A satisficing president | Inquirer Opinion
On The Move

A satisficing president

QUOTE CARD FOR ON THE MOVE: A satisficing president

At first, there was a feeling of exasperation when Bongbong Marcos (BBM) won the presidency over Leni Robredo. A significant segment of the Filipino population went into an extended period of stunned depression. Why is it, at a time when the country has visibly advanced economically (GDP-wise), politically (democratic institutions-wise), and socioculturally (Filipino pride-wise) under the P-Noy administration, we felt sufficiently adventurous to bet all-in on a dark character like Rodrigo Duterte?

Well, after Duterte, we chose to become even more reckless in our presidential choices, choosing BBM, who wouldn’t have won were he not supported by the political scaffolding of Sara Duterte, whose political puissance ironically issues from her pre-election defiance of her father Rodrigo.

But Marcos surprised a lot of people during his first year. He made good appointments to his Cabinet, and people gave him the benefit of the doubt when he appointed himself agriculture secretary and Sara Duterte as the education secretary, putting the most critical departments of government at great risk of not finding their proper strategic pathways. It seemed as if this President was capable of redeeming the tarnished reputation of his family.

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BBM strategically leveraged the discredited framework of the New Society of Ferdinand Marcos Sr., capitalizing on nostalgia for the martial law era. He adopted the symbols of power associated with his father, tweaking old frameworks to consolidate influence and control. His foreign policy decisions, particularly the bold pivot back to the United States, garnered support both domestically and internationally.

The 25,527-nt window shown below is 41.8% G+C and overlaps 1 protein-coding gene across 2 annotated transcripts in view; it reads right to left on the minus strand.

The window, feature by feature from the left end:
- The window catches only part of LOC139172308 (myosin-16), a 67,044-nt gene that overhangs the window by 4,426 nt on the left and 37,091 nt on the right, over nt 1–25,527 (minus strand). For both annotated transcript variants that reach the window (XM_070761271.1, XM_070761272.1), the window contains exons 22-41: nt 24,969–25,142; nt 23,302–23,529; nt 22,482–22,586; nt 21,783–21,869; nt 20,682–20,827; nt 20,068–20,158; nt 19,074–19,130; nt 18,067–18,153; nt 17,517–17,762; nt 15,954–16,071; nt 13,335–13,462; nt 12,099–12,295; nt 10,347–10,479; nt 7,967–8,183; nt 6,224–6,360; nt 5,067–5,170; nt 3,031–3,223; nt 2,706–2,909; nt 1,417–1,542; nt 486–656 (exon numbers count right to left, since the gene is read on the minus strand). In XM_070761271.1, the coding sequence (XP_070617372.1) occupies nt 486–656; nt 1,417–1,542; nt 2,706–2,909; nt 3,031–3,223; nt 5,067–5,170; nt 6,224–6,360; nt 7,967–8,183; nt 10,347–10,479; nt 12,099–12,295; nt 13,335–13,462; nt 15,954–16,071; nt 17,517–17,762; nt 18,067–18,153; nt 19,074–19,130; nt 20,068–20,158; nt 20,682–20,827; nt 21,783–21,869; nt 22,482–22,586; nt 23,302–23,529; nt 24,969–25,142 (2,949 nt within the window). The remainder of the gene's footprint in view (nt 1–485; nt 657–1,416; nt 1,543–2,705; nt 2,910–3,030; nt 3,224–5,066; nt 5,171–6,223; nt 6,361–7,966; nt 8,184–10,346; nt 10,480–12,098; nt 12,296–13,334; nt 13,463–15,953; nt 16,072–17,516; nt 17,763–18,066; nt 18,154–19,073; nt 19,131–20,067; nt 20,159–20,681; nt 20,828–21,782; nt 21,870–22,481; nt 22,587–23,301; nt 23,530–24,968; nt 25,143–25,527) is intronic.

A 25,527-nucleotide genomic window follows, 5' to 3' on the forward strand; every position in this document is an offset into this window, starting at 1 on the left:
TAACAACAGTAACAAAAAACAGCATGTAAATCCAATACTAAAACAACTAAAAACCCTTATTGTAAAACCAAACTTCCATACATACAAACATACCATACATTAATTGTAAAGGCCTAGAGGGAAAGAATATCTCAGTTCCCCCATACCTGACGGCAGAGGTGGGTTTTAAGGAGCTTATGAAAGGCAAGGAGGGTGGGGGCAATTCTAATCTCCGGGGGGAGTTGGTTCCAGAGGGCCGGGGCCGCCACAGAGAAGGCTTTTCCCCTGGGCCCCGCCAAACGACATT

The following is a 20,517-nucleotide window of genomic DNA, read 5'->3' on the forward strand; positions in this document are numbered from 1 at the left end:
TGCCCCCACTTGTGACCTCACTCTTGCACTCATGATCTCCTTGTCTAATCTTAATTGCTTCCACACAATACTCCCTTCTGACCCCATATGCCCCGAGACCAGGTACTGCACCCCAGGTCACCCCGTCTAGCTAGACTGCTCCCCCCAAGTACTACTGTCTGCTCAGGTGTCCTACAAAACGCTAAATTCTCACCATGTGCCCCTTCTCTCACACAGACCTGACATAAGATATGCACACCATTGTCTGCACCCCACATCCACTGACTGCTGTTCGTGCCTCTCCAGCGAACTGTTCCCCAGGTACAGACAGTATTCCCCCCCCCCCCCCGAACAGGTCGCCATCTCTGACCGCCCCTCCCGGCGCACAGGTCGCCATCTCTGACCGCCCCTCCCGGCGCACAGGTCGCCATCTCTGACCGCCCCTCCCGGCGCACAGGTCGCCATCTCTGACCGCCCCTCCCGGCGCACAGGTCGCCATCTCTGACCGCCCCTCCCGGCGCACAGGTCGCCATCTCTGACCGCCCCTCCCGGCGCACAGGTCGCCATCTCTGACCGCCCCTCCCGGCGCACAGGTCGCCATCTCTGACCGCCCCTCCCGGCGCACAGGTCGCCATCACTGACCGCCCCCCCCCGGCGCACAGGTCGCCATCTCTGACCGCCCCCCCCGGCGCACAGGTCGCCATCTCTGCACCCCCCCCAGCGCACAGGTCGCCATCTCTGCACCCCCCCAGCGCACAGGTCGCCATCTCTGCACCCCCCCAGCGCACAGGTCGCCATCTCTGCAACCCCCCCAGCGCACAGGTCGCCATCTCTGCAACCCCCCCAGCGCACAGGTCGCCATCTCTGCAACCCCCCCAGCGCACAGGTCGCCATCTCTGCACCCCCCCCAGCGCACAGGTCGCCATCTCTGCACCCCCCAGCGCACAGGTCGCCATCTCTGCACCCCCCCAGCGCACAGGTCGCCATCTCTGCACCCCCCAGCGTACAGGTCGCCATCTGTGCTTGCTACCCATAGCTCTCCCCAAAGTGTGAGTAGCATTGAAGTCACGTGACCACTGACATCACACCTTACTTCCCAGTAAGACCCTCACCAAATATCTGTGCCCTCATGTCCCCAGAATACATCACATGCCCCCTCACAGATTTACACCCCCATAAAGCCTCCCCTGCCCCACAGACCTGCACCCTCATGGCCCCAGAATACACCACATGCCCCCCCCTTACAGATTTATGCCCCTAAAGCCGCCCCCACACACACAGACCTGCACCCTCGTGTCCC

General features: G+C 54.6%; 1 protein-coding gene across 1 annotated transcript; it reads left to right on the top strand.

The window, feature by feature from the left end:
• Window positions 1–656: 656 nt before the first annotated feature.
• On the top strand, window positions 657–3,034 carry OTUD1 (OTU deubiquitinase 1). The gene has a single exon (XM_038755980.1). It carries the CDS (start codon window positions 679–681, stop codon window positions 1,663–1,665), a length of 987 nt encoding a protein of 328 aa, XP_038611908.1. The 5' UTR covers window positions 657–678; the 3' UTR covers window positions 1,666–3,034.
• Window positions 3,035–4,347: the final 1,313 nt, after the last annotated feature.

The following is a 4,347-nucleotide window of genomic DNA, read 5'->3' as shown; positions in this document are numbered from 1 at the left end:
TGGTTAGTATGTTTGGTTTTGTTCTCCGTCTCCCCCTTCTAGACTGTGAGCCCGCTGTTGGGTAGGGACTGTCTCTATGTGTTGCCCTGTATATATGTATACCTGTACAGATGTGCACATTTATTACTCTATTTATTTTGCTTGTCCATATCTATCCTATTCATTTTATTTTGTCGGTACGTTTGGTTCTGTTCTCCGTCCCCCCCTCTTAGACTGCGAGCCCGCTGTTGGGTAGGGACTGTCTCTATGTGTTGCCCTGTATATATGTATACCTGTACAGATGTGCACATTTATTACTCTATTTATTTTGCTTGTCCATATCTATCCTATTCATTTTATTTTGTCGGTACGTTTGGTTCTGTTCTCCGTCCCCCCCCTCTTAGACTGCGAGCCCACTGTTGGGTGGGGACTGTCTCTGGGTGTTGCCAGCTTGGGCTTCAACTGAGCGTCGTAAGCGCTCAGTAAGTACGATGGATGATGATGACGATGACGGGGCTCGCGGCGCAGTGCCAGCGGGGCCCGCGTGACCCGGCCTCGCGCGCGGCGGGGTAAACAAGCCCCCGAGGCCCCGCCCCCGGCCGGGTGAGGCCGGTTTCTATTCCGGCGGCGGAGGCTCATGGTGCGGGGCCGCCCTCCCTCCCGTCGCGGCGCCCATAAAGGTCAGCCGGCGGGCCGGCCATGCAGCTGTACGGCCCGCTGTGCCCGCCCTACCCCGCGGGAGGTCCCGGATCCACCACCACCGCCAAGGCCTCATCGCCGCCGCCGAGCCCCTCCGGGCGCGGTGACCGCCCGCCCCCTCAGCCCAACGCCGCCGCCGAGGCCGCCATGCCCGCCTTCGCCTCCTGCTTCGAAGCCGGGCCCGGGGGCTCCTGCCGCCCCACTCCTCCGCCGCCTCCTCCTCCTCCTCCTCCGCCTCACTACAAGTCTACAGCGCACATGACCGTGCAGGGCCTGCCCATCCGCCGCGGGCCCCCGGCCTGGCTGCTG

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This move has put the albatross on Rodrigo Duterte’s neck, who continues to sing praises and seek the grace of Xi Jinping, a tack that is clearly divergent from the current expression of Filipino patriotism. This has put the clueless Duterte in the funny position of hoping that a robust opposition would emerge to fiscalize the Marcos administration, pining for the systems of institutional and popular democracy that he conveniently forgets he pulverized during his administration.

Now Duterte imagines he is poised to take on the role of chief fiscalizer in aid of Sara Duterte’s dwindling claims to the presidency in 2028, with the loony online forum provided by his benefactor, Pastor Apollo Quiboloy as his pulpit, and Salvador Panelo and Harry Roque as his sacristans.

So BBM is a presidential Dr. Jekyll and Mr. Hyde. His decisions as they unfold give us more evidence of which persona he is destined to be remembered for by his people. His unceremonious appointment of Francisco Tiu Laurel Jr. as secretary of agriculture speaks volumes to which persona he will be. It is as if BBM thinks he has already earned enough credits to start squandering the critical positions and resources the nation depends on to reward people he is personally indebted to. In retrospect, it seems the President reserved the agriculture post for a special someone, but didn’t want to make it so obvious early in his term.

There is certainly no more hope that this President will be the pivotal president to jumpstart and drive the Philippine quest for vigorous sustainable development. This will not happen in the next four years. There is hope if there were a clear succession strategy over at least the next two presidential terms, but without a programmatic political party, without a clear ideology, and without even the preservation of the tactical alliance of the UniTeam that won the last elections. What we have is a satisficing President—suboptimal and good enough going into the midterm, but already short of the people’s expectations.

So, Filipinos should be thankful that life is not as dismal as the horrible genocides happening in Ukraine or the Gaza Strip and take in stride the inflation, unemployment, corruption, horrendous traffic conditions, and lack of real education for critical lifelong skills for our children.

The message is, “Sa gobyerno ang salita, sa tao ang gawa” (Talk is for the government, action is for the people). Do not depend on the government but on your own wits and efforts. As the optics of the Pharmally and confidential and intelligence fund scandals have brought home to us, the government is a grand conspiracy to concentrate public resources so these can be more efficiently privatized with impunity by those in power and authority. Protect yourselves; create your own safety nets and provide your own social services. Educate yourselves and your own children. When push comes to shove, continue to send your OFWs abroad as your lifelines and as the collective lifeline of the nation.

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TAGS: Ferdinand Marcos Jr., On The Move

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